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Once Upon a Time with Queen Victoria in Aix-les-Bains

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She may not have been the first, but Queen Victoria’s presence in the French alpine town of Aix-les-Bains is probably among the best-known and most fondly remembered. Bluntly said, she put Aix (as it’s known by those on a first-name basis with the city) on the map.

In the latter years of the 19th century, you couldn’t walk a block in Aix without tripping over a crowned head or a billionaire industrialist.

From the Aga Khan to the King of Greece, from Empresses Eugenie and Sissi to maharajas, princes, writers and prime ministers, all jostled for seats in the gardens of exclusive hotels or for a table in the avant-garde restaurants of the era. Few would be caught dead missing a season in Aix.

In its heyday, which lasted until the outbreak of World War I, this little French town on the shores of the Lac du Bourget was stuffed fuller with aristocrats than any European Court.

The tiaras and footmen may now be gone but many of the spaces in which aristocratic heads craned to spot the latest fashion are still there – the Casino, the baths and the four-star hotels, now transformed into apartments.

If you love the Belle Epoque, if your heart skips a beat when you hear the words Art Nouveau or Art Deco, then loosen your velvet neck ribbon, straighten your cameo and take out your fan because Aix-les-Bains will make you swoon, even today.

Aix-les-Bains luxury hotels

Queen Maria Pia of Portugal dedicates the cornerstone of the Excelsior Hotel, one of the city’s most luxurious

With Queen Victoria in Aix-les-Bains

When Queen Victoria followed her daughter Beatrice’s advice and traveled to Aix-les-Bains for the first time in 1880, she was sealing the reputation of a thermal town with grandiose aspirations. Aix was already well-known beyond its borders but the Queen’s visits granted it the final seal of approval it needed to become the watering spot for Europe’s royalty.

A day in the life of Victoria’s Aix-les-Bains would have started with coffee at the Casino, followed by a treatment in the traditional baths, the thermes. The treatment would have involved some kind of bathing, massage, exfoliation – many of the treatments still available today.

After the baths would come lunch at one of the grand hotels, followed by the promenade, or stroll among one of the bandstands that dotted the Parc des Thermes or the lakeside.

With horse- or donkey-drawn carriages easily available, groups of curistes, or patients, might have gone on an excursion. The Queen on occasion would have visited the Grande Chartreuse monastery near Grenoble, for which she obtained personal permission from the Pope, since women weren’t allowed in back then. Or she might have traveled by horse carriage to the top of the Belvedere, one of her favorite rides, to enjoy the panoramic view and eat scones at La Chambotte. As the road narrowed, the Queen would have been carried the last stretch in a porter chair, of course.

Pastimes for wealthy visitors might have included golf (which made its first appearance in 1895), horse races at the hippodrome, shooting, sailing, clay pigeons, rowing, lawn tennis… there was never a dearth of things to do in Aix-les-Bains.

In the evening culture took over with a play or concert at the Casino Theater, a large red room (it used to be boring beige) still used today for cultural events. And if no performance was scheduled that night, there was – and still is – the Casino itself, which doctors once prescribed as a cure for melancholia. Sadness from losing too much, perhaps?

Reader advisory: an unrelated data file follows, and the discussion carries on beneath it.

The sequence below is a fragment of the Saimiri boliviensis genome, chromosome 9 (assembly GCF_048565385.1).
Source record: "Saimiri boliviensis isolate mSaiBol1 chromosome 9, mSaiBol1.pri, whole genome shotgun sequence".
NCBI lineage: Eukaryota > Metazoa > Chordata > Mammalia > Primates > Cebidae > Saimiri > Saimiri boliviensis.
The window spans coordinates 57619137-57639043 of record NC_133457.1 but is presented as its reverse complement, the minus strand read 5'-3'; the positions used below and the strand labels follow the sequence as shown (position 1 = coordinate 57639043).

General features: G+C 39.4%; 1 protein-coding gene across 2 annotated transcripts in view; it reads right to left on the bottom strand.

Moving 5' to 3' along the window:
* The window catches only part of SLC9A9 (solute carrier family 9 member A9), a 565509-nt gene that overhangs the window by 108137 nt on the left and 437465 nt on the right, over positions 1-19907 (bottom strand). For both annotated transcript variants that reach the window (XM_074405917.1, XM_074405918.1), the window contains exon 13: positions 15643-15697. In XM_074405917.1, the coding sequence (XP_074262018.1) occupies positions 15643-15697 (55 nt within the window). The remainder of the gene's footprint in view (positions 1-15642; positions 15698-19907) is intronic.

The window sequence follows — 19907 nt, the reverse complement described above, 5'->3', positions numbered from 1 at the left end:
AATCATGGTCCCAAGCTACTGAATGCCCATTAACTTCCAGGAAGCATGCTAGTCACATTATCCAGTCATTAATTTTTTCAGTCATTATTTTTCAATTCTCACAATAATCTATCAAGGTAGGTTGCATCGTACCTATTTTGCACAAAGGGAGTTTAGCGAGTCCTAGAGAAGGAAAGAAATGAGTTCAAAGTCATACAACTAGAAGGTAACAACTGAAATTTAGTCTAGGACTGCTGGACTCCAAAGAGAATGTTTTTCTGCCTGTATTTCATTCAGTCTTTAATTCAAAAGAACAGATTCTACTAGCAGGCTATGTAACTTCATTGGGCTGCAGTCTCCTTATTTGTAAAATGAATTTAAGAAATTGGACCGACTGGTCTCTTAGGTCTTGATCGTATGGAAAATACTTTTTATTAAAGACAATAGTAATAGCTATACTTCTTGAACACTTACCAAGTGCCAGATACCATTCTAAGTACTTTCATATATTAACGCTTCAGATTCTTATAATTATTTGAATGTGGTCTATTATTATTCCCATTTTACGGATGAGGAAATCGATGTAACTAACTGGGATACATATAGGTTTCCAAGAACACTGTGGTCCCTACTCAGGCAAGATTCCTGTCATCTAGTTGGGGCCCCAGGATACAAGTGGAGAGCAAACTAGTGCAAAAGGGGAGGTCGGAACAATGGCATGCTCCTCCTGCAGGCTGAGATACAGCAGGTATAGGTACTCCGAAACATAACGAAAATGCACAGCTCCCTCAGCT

Casino Aix-les-Bains

In fact the Casino was so popular it became more a place to see and be seen than a gaming room. A petition was even circulated to ban women’s large hats so that prying eyes could scan the large room more easily.

Train PLM, FranceInitially visitors would travel to Aix by horse carriage, stopping along the way to sleep in a relais-poste (postal inn) or auberge. Getting to Aix became much easier after the launch of the famous PLM (Paris-Lyon-Marseille) railway in the 1860s, which hustled thermal patients From Paris to Aix in a mere 10-17 hours by comfortable sleeping coach.

Upon arrival – as happens in much of the world today – touts would converge at the station and “suggest” hotels and rentals. The more astute touts would board the train several hours before it pulled in, ingratiating themselves with travelers and arriving in Aix with their accommodation deals signed, sealed and delivered.

Queen Victoria would have arrived in a special royal wagon and, as she disliked the heat, would have looked forward to her visits during the cooler spring season.

Queen that she was, Victoria didn’t actually use the baths herself but she received her treatments privately, enjoying them so much that she brought a masseuse from Aix back to London with her. She also, so the story goes, took home a beleaguered donkey called Jacquot who had been mistreated.

The Grand Hotels, the ‘palaces’

In French these sublime hotels are called palaces, three graceful sisters who sit regally side by side, perched high above the lake.

While some visitors rented apartments or maintained residences in Aix – as did Queen Victoria – many preferred to keep rooms at one of the luxury hotels.

The first hotel to populate the upper reaches of Aix-les-Bains was the Grand Hotel, famous for its glass-enclosed atrium, a feature often found in spa towns and which allowed everyone to watch social comings and goings.

It was in this atrium that Pierpont Morgan, the American financier, first heard of the Titanic’s sinking. He must have felt great relief: he had initially vacillated about whether to visit Aix or sail home on the ill-fated ship.

Willa Cather Not Under Forty

Grand Hotel Aix les Bains